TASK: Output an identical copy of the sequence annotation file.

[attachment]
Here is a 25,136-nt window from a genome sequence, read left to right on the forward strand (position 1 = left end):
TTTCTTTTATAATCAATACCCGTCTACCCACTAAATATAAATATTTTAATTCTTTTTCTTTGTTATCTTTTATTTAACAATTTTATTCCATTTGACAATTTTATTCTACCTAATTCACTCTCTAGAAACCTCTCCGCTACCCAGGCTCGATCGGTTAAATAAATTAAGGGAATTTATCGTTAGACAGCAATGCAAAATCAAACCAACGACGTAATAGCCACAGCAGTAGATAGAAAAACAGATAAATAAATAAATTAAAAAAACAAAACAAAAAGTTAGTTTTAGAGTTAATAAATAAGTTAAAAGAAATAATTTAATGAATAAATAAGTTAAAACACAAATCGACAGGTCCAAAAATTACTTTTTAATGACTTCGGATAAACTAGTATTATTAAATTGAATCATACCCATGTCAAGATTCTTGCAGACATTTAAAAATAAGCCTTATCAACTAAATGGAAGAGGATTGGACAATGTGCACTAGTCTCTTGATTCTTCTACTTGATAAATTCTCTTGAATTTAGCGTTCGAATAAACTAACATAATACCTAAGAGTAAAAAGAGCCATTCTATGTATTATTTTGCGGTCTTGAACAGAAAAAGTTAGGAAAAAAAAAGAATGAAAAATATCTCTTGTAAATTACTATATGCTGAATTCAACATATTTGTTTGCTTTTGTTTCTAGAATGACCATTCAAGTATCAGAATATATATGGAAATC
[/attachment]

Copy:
Here is a 25,136-nt window from a genome sequence, read left to right on the forward strand (position 1 = left end):
TTTCTTTTATAATCAATACCCGTCTACCCACTAAATATAAATATTTTAATTCTTTTTCTTTGTTATCTTTTATTTAACAATTTTATTCCATTTGACAATTTTATTCTACCTAATTCACTCTCTAGAAACCTCTCCGCTACCCAGGCTCGATCGGTTAAATAAATTAAGGGAATTTATCGTTAGACAGCAATGCAAAATCAAACCAACGACGTAATAGCCACAGCAGTAGATAGAAAAACAGATAAATAAATAAATTAAAAAAACAAAACAAAAAGTTAGTTTTAGAGTTAATAAATAAGTTAAAAGAAATAATTTAATGAATAAATAAGTTAAAACACAAATCGACAGGTCCAAAAATTACTTTTTAATGACTTCGGATAAACTAGTATTATTAAATTGAATCATACCCATGTCAAGATTCTTGCAGACATTTAAAAATAAGCCTTATCAACTAAATGGAAGAGGATTGGACAATGTGCACTAGTCTCTTGATTCTTCTACTTGATAAATTCTCTTGAATTTAGCGTTCGAATAAACTAACATAATACCTAAGAGTAAAAAGAGCCATTCTATGTATTATTTTGCGGTCTTGAACAGAAAAAGTTAGGAAAAAAAAAGAATGAAAAATATCTCTTGTAAATTACTATATGCTGAATTCAACATATTTGTTTGCTTTTGTTTCTAGAATGACCATTCAAGTATCAGAATATATATGGAAATC